Seth Kurtenbach is pursuing his PhD in computer science at the University of Missouri. His current research focuses on the application of formal logic to questions about knowledge and rationality. He has his Master’s degree in philosophy from the University of Missouri, and is growing an epic beard in order to maintain his philosophical powers. You can email Seth at Seth.Kurtenbach@gmail.com or follow him on Twitter: @SJKur.
If you watch the first minute of this video clip you'll see Penn Jillette perform a logic trick. I greatly respect his ability to point out the tricks magicians use to fool people. As a logician, I'd like to follow his lead and point out the trick he has used here. He claims that if you're an agnostic, then you (pretty much) don't believe in God. That is, he claims agnosticism implies atheism.
A month ago, Bangladesh was barely on my radar. I think I may have encountered a few Facebook pictures with the relevant information. You know, human rights violations, Islamists being violent, and irrational. I'm sad to say that I've grown desensitized to the topic. Nothing they do surprises me anymore. There is no tragedy beyond their capabilities. If it is horrific, they have probably done it, and probably to children. But when I saw the call for a global protest about the atheist bloggers, some passion within me lit up. So we protested in Columbia, Missouri, USA, pissed and loud about the human rights violations in Bangladesh.
Forty-three years ago some engineers received an urgent assignment: Square a circle, with nothing but duct tape, a hose, a plastic bag, and some paper. Was it some kind of joke? Maybe it had something to do with engineers cutting corners and breaking the rules of math to achieve pragmatic effects. Very funny, mathematicians, very funny! But that wasn’t it at all. They had to square that circle, or else people would die. They were engineers, so they made it work.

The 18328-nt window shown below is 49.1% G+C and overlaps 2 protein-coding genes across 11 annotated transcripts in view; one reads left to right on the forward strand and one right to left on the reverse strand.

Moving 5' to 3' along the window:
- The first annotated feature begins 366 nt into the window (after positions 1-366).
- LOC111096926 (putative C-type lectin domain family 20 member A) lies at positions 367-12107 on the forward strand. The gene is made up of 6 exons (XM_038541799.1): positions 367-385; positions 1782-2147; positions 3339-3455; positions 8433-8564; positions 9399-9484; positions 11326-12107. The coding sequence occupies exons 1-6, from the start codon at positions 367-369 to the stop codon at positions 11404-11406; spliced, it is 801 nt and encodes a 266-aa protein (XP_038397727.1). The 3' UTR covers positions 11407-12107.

Philosophical writing was the hardest skill I had to develop in undergrad. This is because philosophical writing is really just the product of philosophical thinking, and philosophical thinking is really hard. I was a philosophy major, so I developed my ability gradually, over the course of several semesters. Many non-majors don't have this luxury. They must quickly learn to write philosophically in order to meet the humanities requirement and pass the introductory philosophy course. The end of the semester approaches, so I thought I'd give some pointers on how to write a philosophy paper at the last minute. Maybe this will help some people develop that skill more quickly.
Welcome back. Last time we looked at how logicians decided they wanted to unlock the secrets of mathematicians: Proving Shit. We saw how natural deduction is one of the easier ways logicians model the rigorous deductive reasoning that goes into a mathematical proof, and we played around with it. Natural deduction allows us to prove that a valid argument is valid, but we were left wondering how we could prove that an invalid argument is invalid. After all, half the fun of arguing with someone is pointing out that their reasoning is flawed. The other half is feeling all serious and philosophical.